program that is quite easy to decipher and a little more complicated
function `life`

that does all the work.

So let us begin with `main`

.

After the initial MPI incantations, process number 0 obtains some information from standard input, namely, the size of the matrix and the desired number of iterations:

if ( rank == 0 ) { printf("Matrix Size : ") ; scanf("%d",&N) ; printf("Iterations : ") ; scanf("%d",&iters) ; }This information is then broadcast to other processes:

MPI_Bcast(&N, 1, MPI_INT, 0, MPI_COMM_WORLD) ; MPI_Bcast(&iters, 1, MPI_INT, 0, MPI_COMM_WORLD) ;Every process also analyses the command line (every process gets a copy of

`argv`

and `argc`

from `MPI_Init`

)
to find if the user has specified the `-display`

option, in which
case the name of the X11 display is also read from the command line:if (argc > 2 && strcmp( argv[1], "-display" ) == 0) { displayname = malloc( strlen( argv[2] ) + 1 ); strcpy( displayname, argv[2] ); }Otherwise the name of the display will be obtained from MPDs, i.e., from the environmental variable

`DISPLAY`

at the time MPD was
booted on the console node. Here `displayname`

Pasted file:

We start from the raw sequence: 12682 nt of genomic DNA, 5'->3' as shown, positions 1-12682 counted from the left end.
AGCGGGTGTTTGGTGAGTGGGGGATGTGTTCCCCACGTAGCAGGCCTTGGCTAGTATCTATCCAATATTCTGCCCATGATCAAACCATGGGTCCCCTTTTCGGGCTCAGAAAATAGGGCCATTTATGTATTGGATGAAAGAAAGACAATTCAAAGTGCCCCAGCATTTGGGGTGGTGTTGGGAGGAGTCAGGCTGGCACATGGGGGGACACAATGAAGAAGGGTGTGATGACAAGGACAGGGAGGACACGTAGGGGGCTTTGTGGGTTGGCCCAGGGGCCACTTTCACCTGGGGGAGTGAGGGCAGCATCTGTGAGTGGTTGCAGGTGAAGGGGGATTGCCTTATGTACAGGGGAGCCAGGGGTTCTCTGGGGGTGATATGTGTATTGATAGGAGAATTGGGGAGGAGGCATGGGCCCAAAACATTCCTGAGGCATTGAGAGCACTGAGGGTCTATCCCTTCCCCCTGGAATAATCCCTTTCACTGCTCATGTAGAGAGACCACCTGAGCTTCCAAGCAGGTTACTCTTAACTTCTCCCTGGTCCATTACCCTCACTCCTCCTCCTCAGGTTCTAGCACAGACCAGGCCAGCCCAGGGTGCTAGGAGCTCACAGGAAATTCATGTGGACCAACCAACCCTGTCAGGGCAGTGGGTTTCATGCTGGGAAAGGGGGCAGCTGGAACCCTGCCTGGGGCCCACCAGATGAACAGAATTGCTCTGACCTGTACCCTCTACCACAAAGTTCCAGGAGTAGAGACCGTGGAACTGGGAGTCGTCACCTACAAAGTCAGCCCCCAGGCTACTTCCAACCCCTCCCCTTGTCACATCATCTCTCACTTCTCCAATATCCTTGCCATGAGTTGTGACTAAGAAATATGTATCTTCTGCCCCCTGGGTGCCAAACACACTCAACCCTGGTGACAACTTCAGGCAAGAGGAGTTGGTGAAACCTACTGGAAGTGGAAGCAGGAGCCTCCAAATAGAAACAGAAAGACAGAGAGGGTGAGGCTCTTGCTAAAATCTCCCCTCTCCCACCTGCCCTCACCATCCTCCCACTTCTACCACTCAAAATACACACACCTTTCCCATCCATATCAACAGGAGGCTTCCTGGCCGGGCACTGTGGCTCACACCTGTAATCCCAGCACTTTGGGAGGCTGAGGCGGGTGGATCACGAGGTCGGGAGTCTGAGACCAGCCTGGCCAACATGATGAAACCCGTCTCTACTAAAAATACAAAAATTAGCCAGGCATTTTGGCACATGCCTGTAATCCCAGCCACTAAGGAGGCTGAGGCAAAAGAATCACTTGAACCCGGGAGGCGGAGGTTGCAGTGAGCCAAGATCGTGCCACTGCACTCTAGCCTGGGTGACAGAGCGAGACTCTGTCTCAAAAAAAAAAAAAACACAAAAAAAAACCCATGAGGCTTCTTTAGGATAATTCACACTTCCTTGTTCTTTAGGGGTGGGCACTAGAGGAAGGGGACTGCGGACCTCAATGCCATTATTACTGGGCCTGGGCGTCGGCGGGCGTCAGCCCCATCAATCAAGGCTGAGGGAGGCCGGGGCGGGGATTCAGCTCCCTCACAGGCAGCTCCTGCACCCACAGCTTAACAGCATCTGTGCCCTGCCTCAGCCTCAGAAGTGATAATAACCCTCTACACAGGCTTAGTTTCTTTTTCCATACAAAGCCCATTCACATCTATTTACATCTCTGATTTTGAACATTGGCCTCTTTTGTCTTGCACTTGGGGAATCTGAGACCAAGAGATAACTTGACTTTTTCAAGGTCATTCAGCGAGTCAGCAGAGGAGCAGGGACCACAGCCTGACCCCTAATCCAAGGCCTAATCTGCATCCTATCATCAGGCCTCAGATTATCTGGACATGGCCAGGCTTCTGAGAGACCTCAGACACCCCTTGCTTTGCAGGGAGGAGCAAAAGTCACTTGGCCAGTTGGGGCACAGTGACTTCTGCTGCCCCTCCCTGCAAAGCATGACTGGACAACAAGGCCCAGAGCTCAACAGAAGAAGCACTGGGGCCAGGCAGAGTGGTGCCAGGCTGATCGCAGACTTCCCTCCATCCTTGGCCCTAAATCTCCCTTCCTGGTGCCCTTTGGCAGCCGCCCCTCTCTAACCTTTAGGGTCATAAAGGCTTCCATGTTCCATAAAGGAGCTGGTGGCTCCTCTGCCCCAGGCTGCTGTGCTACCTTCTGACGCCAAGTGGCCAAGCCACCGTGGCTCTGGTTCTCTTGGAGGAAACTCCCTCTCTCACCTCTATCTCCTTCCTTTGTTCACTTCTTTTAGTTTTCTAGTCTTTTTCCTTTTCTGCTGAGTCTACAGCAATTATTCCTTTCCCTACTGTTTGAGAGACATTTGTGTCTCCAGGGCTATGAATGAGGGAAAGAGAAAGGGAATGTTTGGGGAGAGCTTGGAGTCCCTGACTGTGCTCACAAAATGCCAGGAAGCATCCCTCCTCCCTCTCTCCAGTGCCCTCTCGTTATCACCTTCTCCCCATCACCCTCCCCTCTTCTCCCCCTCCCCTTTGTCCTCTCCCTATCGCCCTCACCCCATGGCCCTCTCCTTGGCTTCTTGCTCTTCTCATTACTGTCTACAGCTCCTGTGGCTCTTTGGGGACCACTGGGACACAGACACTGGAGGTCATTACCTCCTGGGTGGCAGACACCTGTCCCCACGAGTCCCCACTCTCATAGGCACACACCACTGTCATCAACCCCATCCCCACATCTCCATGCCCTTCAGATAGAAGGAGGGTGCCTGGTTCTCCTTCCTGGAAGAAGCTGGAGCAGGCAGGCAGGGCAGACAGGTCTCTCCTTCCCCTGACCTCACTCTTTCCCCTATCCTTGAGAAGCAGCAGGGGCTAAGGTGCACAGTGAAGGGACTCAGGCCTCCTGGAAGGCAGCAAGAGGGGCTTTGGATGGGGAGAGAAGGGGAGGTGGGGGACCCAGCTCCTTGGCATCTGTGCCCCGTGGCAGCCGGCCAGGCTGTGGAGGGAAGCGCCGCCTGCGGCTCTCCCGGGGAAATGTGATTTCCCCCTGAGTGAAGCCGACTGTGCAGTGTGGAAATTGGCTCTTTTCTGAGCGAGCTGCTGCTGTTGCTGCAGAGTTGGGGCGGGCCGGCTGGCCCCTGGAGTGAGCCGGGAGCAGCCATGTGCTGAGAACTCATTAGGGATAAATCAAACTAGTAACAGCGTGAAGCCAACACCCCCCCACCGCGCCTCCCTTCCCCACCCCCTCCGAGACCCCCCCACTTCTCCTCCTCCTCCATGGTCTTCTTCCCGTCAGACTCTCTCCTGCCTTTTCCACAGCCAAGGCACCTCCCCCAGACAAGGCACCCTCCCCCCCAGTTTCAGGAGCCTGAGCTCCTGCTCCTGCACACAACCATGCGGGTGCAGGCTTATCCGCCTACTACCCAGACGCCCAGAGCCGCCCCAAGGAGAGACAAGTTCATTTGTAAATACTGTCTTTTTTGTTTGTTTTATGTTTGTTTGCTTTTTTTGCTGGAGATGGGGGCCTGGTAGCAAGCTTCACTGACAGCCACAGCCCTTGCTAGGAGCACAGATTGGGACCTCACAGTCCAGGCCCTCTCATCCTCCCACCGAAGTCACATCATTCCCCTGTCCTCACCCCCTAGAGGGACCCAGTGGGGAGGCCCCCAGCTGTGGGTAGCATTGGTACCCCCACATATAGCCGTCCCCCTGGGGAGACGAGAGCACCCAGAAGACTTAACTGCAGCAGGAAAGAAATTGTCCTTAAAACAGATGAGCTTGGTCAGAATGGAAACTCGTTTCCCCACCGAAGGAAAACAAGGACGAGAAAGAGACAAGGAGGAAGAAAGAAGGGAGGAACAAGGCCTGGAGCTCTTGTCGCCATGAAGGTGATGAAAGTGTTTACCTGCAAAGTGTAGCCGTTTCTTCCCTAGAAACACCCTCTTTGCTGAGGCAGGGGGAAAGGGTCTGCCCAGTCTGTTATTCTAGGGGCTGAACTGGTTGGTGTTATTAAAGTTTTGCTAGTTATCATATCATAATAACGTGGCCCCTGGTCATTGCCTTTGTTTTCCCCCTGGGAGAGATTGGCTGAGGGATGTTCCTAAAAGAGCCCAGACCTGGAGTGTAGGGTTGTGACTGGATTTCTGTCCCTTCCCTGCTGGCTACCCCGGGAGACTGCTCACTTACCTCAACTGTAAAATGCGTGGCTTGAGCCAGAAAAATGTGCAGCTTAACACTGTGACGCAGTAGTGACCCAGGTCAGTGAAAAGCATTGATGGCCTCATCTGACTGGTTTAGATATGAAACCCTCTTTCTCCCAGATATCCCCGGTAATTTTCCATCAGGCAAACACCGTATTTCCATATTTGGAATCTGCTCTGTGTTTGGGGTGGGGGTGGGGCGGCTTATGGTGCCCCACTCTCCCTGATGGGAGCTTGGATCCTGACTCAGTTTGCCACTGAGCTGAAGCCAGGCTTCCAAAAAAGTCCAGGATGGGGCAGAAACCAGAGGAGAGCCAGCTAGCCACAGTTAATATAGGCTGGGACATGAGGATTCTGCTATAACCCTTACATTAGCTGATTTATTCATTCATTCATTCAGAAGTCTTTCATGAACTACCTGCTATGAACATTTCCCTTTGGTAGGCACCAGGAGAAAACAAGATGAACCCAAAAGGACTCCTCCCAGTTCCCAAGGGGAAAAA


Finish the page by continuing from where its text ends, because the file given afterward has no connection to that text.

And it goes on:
is a global (static)
variable, so it doesn't have to be passed to function `life`

.
The display itself is going to be opened and then written to
by `life`

. Function `life`

is called as follows:time = life ( N, iters, MPI_COMM_WORLD );After the program returns, graphics are closed and MPI itself shuts down:

MPE_Close_graphics(&graph); MPI_Finalize(); }And this is the end of

`main`

.
Function `life`

begins its life from finding about the size
of the communicator that's been passed to it as a variable. Then every
process finds about its rank within this communicator:

MPI_Comm_size(comm, &size) ; MPI_Comm_rank(comm, &rank) ;Now we can see some interesting manipulations, whose purpose is very similar to what we did in the diffusion program. But there we simply used powerful MPI functions, where here these manipulations are carried out explicitly.

First the processes are organized into one dimensional grid, so that
each process knows about its `previous`

process and its `next`

process:

/* Set neighbors */ if (rank == 0) prev = MPI_PROC_NULL; else prev = rank-1; if (rank == size - 1) next = MPI_PROC_NULL; else next = rank+1;Now the matrix, which is going to be is going to be divided amongst the processes (within

`life`

the parameter `N`

is called `matrix_size`

):mysize = matrix_size/size + ((rank < (matrix_size % size)) ? 1 : 0 ) ; my_offset = rank * (matrix_size/size); if (rank > (matrix_size % size)) my_offset += (matrix_size % size); else my_offset += rank;Having decided about the portion of the matrix each process is going to look after, we allocate memory for it: